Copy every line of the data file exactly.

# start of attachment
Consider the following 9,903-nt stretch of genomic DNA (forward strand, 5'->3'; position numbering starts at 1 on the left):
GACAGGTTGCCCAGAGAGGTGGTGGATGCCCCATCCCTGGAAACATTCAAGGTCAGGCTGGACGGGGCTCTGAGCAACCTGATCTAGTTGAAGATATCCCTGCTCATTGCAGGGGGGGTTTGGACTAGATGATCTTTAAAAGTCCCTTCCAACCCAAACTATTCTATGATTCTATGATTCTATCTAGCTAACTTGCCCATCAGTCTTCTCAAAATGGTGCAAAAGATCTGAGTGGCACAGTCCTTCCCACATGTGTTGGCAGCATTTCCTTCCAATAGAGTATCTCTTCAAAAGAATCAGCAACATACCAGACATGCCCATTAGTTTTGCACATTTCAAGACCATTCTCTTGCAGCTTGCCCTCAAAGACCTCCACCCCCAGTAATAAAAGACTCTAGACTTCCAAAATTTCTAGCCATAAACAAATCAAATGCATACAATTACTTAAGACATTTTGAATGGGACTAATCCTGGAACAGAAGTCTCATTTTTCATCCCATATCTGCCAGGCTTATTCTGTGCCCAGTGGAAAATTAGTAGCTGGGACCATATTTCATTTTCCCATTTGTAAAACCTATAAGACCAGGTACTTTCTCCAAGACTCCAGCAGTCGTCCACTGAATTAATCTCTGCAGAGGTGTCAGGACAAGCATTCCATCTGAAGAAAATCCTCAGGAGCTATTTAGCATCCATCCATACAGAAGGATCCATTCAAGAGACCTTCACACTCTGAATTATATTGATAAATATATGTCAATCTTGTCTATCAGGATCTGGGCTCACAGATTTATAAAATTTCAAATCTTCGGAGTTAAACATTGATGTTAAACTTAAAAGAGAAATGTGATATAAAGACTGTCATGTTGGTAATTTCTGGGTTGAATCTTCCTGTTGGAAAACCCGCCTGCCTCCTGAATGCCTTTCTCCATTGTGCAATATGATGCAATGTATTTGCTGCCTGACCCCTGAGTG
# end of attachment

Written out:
Consider the following 9,903-nt stretch of genomic DNA (forward strand, 5'->3'; position numbering starts at 1 on the left):
GACAGGTTGCCCAGAGAGGTGGTGGATGCCCCATCCCTGGAAACATTCAAGGTCAGGCTGGACGGGGCTCTGAGCAACCTGATCTAGTTGAAGATATCCCTGCTCATTGCAGGGGGGGTTTGGACTAGATGATCTTTAAAAGTCCCTTCCAACCCAAACTATTCTATGATTCTATGATTCTATCTAGCTAACTTGCCCATCAGTCTTCTCAAAATGGTGCAAAAGATCTGAGTGGCACAGTCCTTCCCACATGTGTTGGCAGCATTTCCTTCCAATAGAGTATCTCTTCAAAAGAATCAGCAACATACCAGACATGCCCATTAGTTTTGCACATTTCAAGACCATTCTCTTGCAGCTTGCCCTCAAAGACCTCCACCCCCAGTAATAAAAGACTCTAGACTTCCAAAATTTCTAGCCATAAACAAATCAAATGCATACAATTACTTAAGACATTTTGAATGGGACTAATCCTGGAACAGAAGTCTCATTTTTCATCCCATATCTGCCAGGCTTATTCTGTGCCCAGTGGAAAATTAGTAGCTGGGACCATATTTCATTTTCCCATTTGTAAAACCTATAAGACCAGGTACTTTCTCCAAGACTCCAGCAGTCGTCCACTGAATTAATCTCTGCAGAGGTGTCAGGACAAGCATTCCATCTGAAGAAAATCCTCAGGAGCTATTTAGCATCCATCCATACAGAAGGATCCATTCAAGAGACCTTCACACTCTGAATTATATTGATAAATATATGTCAATCTTGTCTATCAGGATCTGGGCTCACAGATTTATAAAATTTCAAATCTTCGGAGTTAAACATTGATGTTAAACTTAAAAGAGAAATGTGATATAAAGACTGTCATGTTGGTAATTTCTGGGTTGAATCTTCCTGTTGGAAAACCCGCCTGCCTCCTGAATGCCTTTCTCCATTGTGCAATATGATGCAATGTATTTGCTGCCTGACCCCTGAGTG